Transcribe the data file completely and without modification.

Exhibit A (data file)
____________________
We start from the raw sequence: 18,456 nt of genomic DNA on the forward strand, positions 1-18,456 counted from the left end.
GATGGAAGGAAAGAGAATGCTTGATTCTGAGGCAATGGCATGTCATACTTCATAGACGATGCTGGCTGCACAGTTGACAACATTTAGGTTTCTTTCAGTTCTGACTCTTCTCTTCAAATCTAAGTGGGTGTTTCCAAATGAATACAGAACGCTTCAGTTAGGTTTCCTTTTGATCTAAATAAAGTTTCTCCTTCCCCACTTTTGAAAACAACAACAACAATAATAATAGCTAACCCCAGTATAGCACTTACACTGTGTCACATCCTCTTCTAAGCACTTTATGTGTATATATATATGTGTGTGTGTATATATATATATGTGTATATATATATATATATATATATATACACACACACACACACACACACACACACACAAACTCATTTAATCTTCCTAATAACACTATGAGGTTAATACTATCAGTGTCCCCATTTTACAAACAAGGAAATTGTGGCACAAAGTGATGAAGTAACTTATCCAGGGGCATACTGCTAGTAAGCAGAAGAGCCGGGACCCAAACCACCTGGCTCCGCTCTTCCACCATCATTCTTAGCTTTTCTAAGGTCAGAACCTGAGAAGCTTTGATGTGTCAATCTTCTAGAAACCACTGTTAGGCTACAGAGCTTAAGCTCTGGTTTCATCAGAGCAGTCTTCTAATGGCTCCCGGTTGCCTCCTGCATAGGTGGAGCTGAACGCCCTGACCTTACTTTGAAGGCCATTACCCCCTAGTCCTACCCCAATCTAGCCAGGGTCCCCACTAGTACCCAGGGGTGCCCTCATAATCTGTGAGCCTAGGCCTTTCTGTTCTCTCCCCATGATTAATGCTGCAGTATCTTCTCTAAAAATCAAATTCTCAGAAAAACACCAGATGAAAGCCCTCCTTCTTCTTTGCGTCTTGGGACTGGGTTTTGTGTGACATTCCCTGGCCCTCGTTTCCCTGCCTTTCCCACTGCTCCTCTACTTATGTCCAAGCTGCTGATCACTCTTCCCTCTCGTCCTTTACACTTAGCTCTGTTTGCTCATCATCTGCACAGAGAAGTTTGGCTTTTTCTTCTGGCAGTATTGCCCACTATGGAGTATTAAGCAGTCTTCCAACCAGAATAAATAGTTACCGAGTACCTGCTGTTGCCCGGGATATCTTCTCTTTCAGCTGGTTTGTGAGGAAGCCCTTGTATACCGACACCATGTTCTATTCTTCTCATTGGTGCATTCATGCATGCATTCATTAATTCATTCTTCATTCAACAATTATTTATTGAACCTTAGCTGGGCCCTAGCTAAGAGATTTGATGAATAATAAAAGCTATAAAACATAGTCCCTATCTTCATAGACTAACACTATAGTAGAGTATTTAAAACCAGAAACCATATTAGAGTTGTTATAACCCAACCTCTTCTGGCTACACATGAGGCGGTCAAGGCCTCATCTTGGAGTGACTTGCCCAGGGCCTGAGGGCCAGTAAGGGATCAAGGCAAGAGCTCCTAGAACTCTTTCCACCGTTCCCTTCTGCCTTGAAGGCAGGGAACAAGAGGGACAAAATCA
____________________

We start from the raw sequence: 18,456 nt of genomic DNA on the forward strand, positions 1-18,456 counted from the left end.
GATGGAAGGAAAGAGAATGCTTGATTCTGAGGCAATGGCATGTCATACTTCATAGACGATGCTGGCTGCACAGTTGACAACATTTAGGTTTCTTTCAGTTCTGACTCTTCTCTTCAAATCTAAGTGGGTGTTTCCAAATGAATACAGAACGCTTCAGTTAGGTTTCCTTTTGATCTAAATAAAGTTTCTCCTTCCCCACTTTTGAAAACAACAACAACAATAATAATAGCTAACCCCAGTATAGCACTTACACTGTGTCACATCCTCTTCTAAGCACTTTATGTGTATATATATATGTGTGTGTGTATATATATATATGTGTATATATATATATATATATATATATACACACACACACACACACACACACACACACAAACTCATTTAATCTTCCTAATAACACTATGAGGTTAATACTATCAGTGTCCCCATTTTACAAACAAGGAAATTGTGGCACAAAGTGATGAAGTAACTTATCCAGGGGCATACTGCTAGTAAGCAGAAGAGCCGGGACCCAAACCACCTGGCTCCGCTCTTCCACCATCATTCTTAGCTTTTCTAAGGTCAGAACCTGAGAAGCTTTGATGTGTCAATCTTCTAGAAACCACTGTTAGGCTACAGAGCTTAAGCTCTGGTTTCATCAGAGCAGTCTTCTAATGGCTCCCGGTTGCCTCCTGCATAGGTGGAGCTGAACGCCCTGACCTTACTTTGAAGGCCATTACCCCCTAGTCCTACCCCAATCTAGCCAGGGTCCCCACTAGTACCCAGGGGTGCCCTCATAATCTGTGAGCCTAGGCCTTTCTGTTCTCTCCCCATGATTAATGCTGCAGTATCTTCTCTAAAAATCAAATTCTCAGAAAAACACCAGATGAAAGCCCTCCTTCTTCTTTGCGTCTTGGGACTGGGTTTTGTGTGACATTCCCTGGCCCTCGTTTCCCTGCCTTTCCCACTGCTCCTCTACTTATGTCCAAGCTGCTGATCACTCTTCCCTCTCGTCCTTTACACTTAGCTCTGTTTGCTCATCATCTGCACAGAGAAGTTTGGCTTTTTCTTCTGGCAGTATTGCCCACTATGGAGTATTAAGCAGTCTTCCAACCAGAATAAATAGTTACCGAGTACCTGCTGTTGCCCGGGATATCTTCTCTTTCAGCTGGTTTGTGAGGAAGCCCTTGTATACCGACACCATGTTCTATTCTTCTCATTGGTGCATTCATGCATGCATTCATTAATTCATTCTTCATTCAACAATTATTTATTGAACCTTAGCTGGGCCCTAGCTAAGAGATTTGATGAATAATAAAAGCTATAAAACATAGTCCCTATCTTCATAGACTAACACTATAGTAGAGTATTTAAAACCAGAAACCATATTAGAGTTGTTATAACCCAACCTCTTCTGGCTACACATGAGGCGGTCAAGGCCTCATCTTGGAGTGACTTGCCCAGGGCCTGAGGGCCAGTAAGGGATCAAGGCAAGAGCTCCTAGAACTCTTTCCACCGTTCCCTTCTGCCTTGAAGGCAGGGAACAAGAGGGACAAAATCA